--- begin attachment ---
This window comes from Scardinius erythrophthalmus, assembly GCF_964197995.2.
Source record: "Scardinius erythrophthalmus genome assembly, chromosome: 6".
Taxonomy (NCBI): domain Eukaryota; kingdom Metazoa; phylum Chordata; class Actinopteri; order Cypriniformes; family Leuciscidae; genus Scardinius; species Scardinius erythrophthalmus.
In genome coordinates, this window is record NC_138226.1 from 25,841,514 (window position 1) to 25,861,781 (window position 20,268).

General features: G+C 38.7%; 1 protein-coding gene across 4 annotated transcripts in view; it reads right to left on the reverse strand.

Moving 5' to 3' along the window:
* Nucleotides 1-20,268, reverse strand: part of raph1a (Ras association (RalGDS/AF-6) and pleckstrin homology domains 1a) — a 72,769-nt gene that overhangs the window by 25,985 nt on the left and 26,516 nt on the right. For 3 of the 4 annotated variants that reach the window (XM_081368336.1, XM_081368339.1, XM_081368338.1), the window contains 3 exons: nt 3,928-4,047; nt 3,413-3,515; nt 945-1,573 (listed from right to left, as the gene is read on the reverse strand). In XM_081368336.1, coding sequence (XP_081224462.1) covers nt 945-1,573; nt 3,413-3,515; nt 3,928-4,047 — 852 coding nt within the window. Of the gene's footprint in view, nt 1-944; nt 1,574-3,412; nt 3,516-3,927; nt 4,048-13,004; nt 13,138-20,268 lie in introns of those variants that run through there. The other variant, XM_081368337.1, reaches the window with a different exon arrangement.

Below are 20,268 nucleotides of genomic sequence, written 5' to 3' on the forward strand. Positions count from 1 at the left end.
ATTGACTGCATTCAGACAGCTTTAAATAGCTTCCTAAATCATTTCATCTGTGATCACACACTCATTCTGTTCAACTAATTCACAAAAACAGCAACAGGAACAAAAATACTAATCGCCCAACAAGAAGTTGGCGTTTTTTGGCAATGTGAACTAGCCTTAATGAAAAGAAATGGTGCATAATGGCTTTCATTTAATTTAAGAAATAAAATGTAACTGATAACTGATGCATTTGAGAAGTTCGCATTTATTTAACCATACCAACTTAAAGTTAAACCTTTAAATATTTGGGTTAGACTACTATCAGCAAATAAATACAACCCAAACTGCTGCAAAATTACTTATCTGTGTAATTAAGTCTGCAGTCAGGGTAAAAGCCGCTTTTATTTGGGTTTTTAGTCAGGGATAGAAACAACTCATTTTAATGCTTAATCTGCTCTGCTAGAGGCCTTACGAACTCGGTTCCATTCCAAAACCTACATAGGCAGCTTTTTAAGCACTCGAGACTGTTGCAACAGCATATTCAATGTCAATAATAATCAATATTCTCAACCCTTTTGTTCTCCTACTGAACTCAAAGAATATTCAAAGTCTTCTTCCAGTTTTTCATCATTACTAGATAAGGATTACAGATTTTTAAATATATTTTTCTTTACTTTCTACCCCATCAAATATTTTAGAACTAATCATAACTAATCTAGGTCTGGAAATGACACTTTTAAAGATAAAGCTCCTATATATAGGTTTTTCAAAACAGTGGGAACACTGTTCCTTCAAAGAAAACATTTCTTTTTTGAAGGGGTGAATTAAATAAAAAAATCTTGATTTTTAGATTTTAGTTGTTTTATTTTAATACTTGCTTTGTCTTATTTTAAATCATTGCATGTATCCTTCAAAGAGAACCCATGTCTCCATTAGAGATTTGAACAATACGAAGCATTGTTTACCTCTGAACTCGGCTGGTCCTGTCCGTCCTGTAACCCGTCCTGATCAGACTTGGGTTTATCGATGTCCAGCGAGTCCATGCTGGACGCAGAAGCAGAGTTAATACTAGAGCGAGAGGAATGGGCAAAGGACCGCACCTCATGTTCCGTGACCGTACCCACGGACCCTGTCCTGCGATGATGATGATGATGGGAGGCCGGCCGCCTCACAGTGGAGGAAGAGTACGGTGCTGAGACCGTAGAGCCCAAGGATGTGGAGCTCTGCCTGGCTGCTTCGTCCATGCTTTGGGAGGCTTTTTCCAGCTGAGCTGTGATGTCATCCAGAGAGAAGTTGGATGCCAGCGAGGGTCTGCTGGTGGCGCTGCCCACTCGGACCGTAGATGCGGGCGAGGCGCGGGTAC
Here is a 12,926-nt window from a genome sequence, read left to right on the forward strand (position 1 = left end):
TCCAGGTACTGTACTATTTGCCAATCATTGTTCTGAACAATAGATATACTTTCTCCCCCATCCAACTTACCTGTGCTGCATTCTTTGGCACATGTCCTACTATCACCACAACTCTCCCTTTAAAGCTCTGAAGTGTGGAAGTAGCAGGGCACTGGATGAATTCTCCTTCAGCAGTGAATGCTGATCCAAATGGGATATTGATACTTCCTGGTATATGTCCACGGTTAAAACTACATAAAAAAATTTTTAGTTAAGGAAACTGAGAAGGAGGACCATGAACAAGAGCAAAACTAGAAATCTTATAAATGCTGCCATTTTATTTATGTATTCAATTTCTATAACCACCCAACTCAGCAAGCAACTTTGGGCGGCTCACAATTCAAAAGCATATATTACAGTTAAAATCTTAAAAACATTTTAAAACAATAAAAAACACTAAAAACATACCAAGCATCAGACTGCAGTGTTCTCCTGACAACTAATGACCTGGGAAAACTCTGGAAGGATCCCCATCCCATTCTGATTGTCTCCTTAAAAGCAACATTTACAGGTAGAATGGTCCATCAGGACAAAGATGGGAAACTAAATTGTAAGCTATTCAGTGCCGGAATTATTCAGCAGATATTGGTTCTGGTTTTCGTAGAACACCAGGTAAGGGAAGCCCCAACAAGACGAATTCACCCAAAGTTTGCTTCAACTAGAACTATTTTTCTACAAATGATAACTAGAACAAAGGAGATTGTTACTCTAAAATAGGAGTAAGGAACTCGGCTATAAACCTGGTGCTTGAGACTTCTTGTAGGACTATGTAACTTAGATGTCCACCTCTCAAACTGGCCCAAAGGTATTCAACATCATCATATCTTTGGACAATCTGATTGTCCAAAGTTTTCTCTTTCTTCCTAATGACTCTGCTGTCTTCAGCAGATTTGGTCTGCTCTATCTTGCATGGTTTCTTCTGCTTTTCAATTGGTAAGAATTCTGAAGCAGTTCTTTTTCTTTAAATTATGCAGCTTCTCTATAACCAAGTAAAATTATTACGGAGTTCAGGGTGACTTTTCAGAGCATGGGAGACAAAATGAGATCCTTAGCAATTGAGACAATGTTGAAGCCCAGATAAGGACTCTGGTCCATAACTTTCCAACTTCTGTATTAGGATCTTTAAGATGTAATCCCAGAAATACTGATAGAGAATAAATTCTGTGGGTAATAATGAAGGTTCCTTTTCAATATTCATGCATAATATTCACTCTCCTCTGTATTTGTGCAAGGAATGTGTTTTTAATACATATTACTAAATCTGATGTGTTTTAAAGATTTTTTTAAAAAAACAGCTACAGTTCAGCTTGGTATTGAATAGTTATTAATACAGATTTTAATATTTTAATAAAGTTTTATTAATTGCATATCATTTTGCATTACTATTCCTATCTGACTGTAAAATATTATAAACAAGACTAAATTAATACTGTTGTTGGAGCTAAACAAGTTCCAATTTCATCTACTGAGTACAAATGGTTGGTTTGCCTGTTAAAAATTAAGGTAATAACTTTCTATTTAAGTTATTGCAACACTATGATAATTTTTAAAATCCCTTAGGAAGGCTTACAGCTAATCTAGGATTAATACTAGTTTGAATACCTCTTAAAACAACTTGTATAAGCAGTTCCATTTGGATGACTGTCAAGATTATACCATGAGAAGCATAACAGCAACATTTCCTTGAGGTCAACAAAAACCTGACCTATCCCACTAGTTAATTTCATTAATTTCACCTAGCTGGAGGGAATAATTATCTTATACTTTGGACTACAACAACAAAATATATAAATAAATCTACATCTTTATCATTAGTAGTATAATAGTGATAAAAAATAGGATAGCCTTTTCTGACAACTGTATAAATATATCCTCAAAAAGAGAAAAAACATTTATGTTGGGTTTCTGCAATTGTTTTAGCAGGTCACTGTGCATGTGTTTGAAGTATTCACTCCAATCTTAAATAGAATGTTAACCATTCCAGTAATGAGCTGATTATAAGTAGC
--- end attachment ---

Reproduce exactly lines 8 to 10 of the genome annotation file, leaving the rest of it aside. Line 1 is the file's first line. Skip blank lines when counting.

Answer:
Below are 20,268 nucleotides of genomic sequence, written 5' to 3' on the forward strand. Positions count from 1 at the left end.
ATTGACTGCATTCAGACAGCTTTAAATAGCTTCCTAAATCATTTCATCTGTGATCACACACTCATTCTGTTCAACTAATTCACAAAAACAGCAACAGGAACAAAAATACTAATCGCCCAACAAGAAGTTGGCGTTTTTTGGCAATGTGAACTAGCCTTAATGAAAAGAAATGGTGCATAATGGCTTTCATTTAATTTAAGAAATAAAATGTAACTGATAACTGATGCATTTGAGAAGTTCGCATTTATTTAACCATACCAACTTAAAGTTAAACCTTTAAATATTTGGGTTAGACTACTATCAGCAAATAAATACAACCCAAACTGCTGCAAAATTACTTATCTGTGTAATTAAGTCTGCAGTCAGGGTAAAAGCCGCTTTTATTTGGGTTTTTAGTCAGGGATAGAAACAACTCATTTTAATGCTTAATCTGCTCTGCTAGAGGCCTTACGAACTCGGTTCCATTCCAAAACCTACATAGGCAGCTTTTTAAGCACTCGAGACTGTTGCAACAGCATATTCAATGTCAATAATAATCAATATTCTCAACCCTTTTGTTCTCCTACTGAACTCAAAGAATATTCAAAGTCTTCTTCCAGTTTTTCATCATTACTAGATAAGGATTACAGATTTTTAAATATATTTTTCTTTACTTTCTACCCCATCAAATATTTTAGAACTAATCATAACTAATCTAGGTCTGGAAATGACACTTTTAAAGATAAAGCTCCTATATATAGGTTTTTCAAAACAGTGGGAACACTGTTCCTTCAAAGAAAACATTTCTTTTTTGAAGGGGTGAATTAAATAAAAAAATCTTGATTTTTAGATTTTAGTTGTTTTATTTTAATACTTGCTTTGTCTTATTTTAAATCATTGCATGTATCCTTCAAAGAGAACCCATGTCTCCATTAGAGATTTGAACAATACGAAGCATTGTTTACCTCTGAACTCGGCTGGTCCTGTCCGTCCTGTAACCCGTCCTGATCAGACTTGGGTTTATCGATGTCCAGCGAGTCCATGCTGGACGCAGAAGCAGAGTTAATACTAGAGCGAGAGGAATGGGCAAAGGACCGCACCTCATGTTCCGTGACCGTACCCACGGACCCTGTCCTGCGATGATGATGATGATGGGAGGCCGGCCGCCTCACAGTGGAGGAAGAGTACGGTGCTGAGACCGTAGAGCCCAAGGATGTGGAGCTCTGCCTGGCTGCTTCGTCCATGCTTTGGGAGGCTTTTTCCAGCTGAGCTGTGATGTCATCCAGAGAGAAGTTGGATGCCAGCGAGGGTCTGCTGGTGGCGCTGCCCACTCGGACCGTAGATGCGGGCGAGGCGCGGGTAC
Here is a 12,926-nt window from a genome sequence, read left to right on the forward strand (position 1 = left end):